So many times, in the jazz genre, female composers are overlooked if they are also singers. There is merit to a crafted, well-honed lyric, something the general populous can connect with conveying the story within the melody and easing a suffering heart or adding an accent to a joyous occasion. Going through this moment in time with the COVID-19 pandemic, this truth is never more evident. Enter Jenny Davis, based in the Pacific Northwest, Rearranged, is Davis’ fourth album as a leader. This time around, it is her compositions that take center stage, with nine original pieces and two well-chosen nuggets “And What If I Don’t” (Herbie Hancock) and “Invitation,” (Bronislau Kaper). The album is rounded out with an all-star cast, including three-time Grammy-nominated, Seattle-based Brazilian musician, Jovino Santos Neto, on piano.
Positives: Davis has a depth to her writing; her vocal delivery is skilled with a warming tone that endears the listener to pay attention and absorb her message.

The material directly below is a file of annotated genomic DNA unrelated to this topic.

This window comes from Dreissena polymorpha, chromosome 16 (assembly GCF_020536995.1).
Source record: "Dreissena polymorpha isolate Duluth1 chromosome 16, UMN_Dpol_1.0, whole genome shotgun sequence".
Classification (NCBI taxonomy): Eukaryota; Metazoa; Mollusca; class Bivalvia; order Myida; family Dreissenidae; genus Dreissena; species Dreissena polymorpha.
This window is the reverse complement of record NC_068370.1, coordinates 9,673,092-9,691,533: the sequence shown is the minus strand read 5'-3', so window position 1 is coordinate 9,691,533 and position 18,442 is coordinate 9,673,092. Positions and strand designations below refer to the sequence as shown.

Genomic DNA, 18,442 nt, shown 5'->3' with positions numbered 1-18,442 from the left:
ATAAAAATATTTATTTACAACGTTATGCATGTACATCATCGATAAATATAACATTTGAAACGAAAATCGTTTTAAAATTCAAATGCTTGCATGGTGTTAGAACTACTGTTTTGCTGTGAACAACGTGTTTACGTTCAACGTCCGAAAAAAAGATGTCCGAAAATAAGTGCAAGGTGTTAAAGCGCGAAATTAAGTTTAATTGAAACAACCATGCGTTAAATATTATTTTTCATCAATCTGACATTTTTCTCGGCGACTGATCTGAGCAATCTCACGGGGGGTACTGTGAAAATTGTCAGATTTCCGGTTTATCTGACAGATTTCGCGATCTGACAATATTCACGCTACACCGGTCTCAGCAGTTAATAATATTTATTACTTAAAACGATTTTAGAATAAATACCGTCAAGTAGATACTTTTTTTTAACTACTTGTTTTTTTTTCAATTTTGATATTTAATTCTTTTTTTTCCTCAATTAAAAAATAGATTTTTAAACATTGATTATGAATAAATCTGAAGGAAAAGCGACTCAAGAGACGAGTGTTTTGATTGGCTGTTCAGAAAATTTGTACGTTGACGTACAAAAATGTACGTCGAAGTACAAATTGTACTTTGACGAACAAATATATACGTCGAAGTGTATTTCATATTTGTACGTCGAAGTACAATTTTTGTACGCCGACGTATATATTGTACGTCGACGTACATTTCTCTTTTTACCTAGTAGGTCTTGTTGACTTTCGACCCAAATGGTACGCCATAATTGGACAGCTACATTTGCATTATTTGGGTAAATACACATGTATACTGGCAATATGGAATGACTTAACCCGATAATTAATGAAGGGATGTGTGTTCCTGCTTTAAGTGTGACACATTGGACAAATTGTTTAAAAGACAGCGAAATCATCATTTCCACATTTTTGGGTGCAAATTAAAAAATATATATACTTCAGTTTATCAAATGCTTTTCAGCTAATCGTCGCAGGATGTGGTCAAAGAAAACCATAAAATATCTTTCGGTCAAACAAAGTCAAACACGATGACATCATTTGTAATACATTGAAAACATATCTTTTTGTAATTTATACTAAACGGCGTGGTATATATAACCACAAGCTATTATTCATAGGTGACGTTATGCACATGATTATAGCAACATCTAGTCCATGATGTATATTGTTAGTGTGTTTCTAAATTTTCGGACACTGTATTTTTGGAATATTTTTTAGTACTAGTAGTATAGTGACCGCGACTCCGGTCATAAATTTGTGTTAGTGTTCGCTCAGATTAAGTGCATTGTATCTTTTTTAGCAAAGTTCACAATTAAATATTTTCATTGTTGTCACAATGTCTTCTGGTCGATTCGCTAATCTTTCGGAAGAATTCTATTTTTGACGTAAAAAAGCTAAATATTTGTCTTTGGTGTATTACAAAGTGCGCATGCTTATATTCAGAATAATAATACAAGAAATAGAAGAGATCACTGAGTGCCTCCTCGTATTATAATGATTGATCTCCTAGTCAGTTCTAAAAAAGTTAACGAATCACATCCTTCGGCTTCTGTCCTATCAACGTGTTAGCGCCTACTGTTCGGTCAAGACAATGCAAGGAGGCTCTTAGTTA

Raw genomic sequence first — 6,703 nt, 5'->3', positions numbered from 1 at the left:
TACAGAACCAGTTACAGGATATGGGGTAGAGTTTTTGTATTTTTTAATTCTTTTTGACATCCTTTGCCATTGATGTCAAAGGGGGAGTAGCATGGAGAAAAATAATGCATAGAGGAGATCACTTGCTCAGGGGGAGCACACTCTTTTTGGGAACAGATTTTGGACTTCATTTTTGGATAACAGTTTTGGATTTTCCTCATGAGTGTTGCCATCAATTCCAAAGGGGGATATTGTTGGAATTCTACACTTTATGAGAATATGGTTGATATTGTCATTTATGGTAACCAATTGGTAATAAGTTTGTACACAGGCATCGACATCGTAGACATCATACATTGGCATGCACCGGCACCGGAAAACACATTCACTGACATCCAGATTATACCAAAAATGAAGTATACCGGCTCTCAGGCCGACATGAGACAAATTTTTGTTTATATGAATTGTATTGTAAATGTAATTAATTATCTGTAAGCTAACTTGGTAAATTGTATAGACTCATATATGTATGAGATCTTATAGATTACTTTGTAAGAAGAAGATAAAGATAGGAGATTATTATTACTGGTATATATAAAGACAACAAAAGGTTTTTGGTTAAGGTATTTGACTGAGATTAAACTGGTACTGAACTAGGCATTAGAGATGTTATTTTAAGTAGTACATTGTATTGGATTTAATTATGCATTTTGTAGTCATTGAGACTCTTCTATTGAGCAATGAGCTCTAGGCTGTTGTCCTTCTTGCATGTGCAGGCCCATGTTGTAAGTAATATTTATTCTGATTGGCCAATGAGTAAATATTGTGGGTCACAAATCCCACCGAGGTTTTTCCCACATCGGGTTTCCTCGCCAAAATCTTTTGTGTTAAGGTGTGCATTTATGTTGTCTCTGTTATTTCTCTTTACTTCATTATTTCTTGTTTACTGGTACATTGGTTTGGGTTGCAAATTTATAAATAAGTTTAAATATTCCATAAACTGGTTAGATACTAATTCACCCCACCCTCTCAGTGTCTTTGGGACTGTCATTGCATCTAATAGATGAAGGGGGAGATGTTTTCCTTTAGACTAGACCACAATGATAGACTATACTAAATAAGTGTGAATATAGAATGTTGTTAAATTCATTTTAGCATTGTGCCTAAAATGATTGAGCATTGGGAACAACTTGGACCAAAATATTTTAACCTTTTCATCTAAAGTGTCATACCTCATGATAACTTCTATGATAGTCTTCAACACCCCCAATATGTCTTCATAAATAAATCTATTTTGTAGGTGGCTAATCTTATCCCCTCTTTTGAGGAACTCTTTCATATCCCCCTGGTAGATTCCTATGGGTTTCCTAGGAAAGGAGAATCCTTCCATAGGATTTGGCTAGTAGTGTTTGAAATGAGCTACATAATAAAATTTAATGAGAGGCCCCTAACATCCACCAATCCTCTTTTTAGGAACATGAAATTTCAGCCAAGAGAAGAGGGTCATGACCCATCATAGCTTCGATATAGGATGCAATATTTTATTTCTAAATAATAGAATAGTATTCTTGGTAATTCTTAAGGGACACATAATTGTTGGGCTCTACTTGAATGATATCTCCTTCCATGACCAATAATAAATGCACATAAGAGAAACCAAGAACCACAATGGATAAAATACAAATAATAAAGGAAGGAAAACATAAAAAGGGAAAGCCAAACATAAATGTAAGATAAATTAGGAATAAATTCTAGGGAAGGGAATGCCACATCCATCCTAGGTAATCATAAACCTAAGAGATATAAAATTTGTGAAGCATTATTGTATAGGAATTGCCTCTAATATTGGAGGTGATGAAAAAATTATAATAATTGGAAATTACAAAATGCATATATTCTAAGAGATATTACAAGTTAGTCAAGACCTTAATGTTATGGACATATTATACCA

Bottom Line: Davis compositions focus on the expanse of human subjects, “Aceptar,” is given a Latin treatment with a romantic lyric of devotion with an emotion of ataraxia and beauty. “And What If I Don’t,” a Herbie Hancock tune, offers a cheekiness, and Davis delivers the song with wit and playfulness with an angularity that is carried forward with Neto’s solo note choices. Of note is “Come With Me” (featured in October 2019 on NPR’s Tiny Desk Concert Series). Davis is joined in harmony with Vanessa Littrell, the two blend with an incontrovertible refinement. The album offers a suite on “Yeoman Warders” there are three movements for jazz saxophone quartet. The first expressing a tenderness of innocence, with the second section unfolding into a minor blues section, that emotes are more aggressive representative of the confusions of society. Giving way to a third section that evokes a protective mother and the forbearance she can bring with a strength, reminiscent of the complexity of Mingus from textural and colorization of writing style. Each track has its own story and luminescence. I encourage you to take the journey and find your apologue within Rearranged. That’s the short of it!